While American retirees are more concerned about retirement risks than in previous years, a new study by the Society of Actuaries (SOA) shows there has been little change in their risk management strategy over the past two years and concern among the survey researchers that many may be at risk of running out of assets.
“The 2011 Risks and Process of Retirement Survey,” sponsored by the SOA, is the sixth biennial study of post-retirement risks and offers insight into Americans’ awareness of retirement risk, how their awareness has changed over time, and how these perceptions have affected the way they manage their finances.
The survey of 1,600 adults, ages 45 to 80 (800 retirees and 800 pre-retirees), found the greatest retirement planning concerns include protection against inflation, the ability to pay for healthcare, and the cost of long-term care.
“Except for health coverage, insurance products such as annuities and long-term care insurance are not seen as major components of retirement planning,” said actuary and retirement expert Anna Rappaport, FSA, MAAA, who serves as chairperson of the Society of Actuaries’ Committee on Post-Retirement Needs and Risks. “As a result, many retirees continue to be at risk of running out of assets and having to rely solely on Social Security.”
The retirement risks that most concern both retirees and pre-retirees are:
- Keeping the value of their savings and investments up with inflation (69 percent of retirees, 77 percent of pre-retirees)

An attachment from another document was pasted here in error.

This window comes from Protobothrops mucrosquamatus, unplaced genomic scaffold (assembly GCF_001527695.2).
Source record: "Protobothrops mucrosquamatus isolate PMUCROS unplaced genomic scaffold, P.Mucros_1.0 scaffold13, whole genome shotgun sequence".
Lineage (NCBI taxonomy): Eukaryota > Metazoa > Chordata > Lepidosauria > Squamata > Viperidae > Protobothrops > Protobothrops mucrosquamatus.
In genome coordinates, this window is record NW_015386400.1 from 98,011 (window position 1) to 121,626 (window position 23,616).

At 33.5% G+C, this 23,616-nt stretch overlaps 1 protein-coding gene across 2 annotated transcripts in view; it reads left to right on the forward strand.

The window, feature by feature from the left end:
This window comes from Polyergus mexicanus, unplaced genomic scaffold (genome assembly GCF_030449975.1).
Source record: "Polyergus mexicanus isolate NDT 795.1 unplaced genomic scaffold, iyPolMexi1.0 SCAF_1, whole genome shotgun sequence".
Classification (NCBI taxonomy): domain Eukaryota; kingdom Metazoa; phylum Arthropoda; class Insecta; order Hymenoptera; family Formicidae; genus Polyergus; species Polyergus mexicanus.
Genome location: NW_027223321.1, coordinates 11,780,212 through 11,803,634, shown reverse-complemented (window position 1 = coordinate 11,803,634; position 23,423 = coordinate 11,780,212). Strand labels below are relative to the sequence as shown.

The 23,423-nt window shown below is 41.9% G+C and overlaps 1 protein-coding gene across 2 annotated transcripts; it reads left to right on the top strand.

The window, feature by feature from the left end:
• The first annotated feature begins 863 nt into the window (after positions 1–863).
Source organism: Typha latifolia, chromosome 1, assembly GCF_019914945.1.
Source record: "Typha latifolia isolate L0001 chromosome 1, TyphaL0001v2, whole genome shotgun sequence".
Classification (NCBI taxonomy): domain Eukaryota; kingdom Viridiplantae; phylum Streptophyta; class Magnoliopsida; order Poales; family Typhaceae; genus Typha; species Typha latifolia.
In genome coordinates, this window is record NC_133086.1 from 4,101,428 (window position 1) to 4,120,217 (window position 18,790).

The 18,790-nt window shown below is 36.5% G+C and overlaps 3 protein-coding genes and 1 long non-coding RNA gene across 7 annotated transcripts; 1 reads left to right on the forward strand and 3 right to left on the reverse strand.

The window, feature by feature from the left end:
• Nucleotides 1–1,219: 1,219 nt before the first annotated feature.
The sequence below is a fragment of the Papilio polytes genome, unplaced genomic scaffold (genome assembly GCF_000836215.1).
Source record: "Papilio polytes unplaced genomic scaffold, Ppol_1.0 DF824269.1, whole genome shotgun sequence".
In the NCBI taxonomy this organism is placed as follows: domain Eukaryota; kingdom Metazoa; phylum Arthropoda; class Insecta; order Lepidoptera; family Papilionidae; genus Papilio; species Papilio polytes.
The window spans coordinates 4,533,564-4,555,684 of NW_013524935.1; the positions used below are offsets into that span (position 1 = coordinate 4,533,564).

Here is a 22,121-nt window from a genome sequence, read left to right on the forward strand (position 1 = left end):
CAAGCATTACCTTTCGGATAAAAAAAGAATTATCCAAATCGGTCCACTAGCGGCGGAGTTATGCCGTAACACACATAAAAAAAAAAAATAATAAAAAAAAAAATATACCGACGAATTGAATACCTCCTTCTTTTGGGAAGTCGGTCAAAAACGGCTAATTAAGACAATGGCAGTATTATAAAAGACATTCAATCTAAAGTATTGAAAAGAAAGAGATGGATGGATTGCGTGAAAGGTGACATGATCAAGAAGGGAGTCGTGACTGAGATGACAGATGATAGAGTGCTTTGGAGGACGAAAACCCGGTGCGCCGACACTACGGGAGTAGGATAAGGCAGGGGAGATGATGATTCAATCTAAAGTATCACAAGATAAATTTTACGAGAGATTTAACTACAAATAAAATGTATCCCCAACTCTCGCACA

- Having enough money to pay for adequate health care (61 percent of retirees, 74 percent of pre-retirees)
- Having enough money to pay for long-term care (60 percent of retirees, 66 percent of pre-retirees)
- Being able to maintain a reasonable standard of living for the rest of their life (59 percent of retirees, 64 percent of pre-retirees)
- Varying income as a result of changes in interest rates (57 percent of retirees, 64 percent of pre-retirees)
- Depleting their savings (54 percent of retirees, 63 percent of pre-retirees)
“Notwithstanding this increased concern, retirees and pre-retirees are no more likely than in previous years to report they have used the various risk-management strategies examined in the survey,” said actuary and retirement expert Carol Bogosian, ASA. “However, retirees are more likely than in 2009 to report they have cut back on spending, saved as much money as they can, and purchased a product or chosen an employer plan option that provides them with guaranteed income for life.”
A major concern is that many people have a shorter planning horizon than their future expected lifetime, according to the SOA. Despite this, retirees are more likely than in 2009 to say their planning horizon is at least 10 years (34 percent, up from 23 percent), while pre-retirees are more likely to say it is at least 20 years (19 percent, up from 13 percent). Meanwhile, more than one in three pre-retirees feel retirement will not apply to them due to finances or a desire to continue working.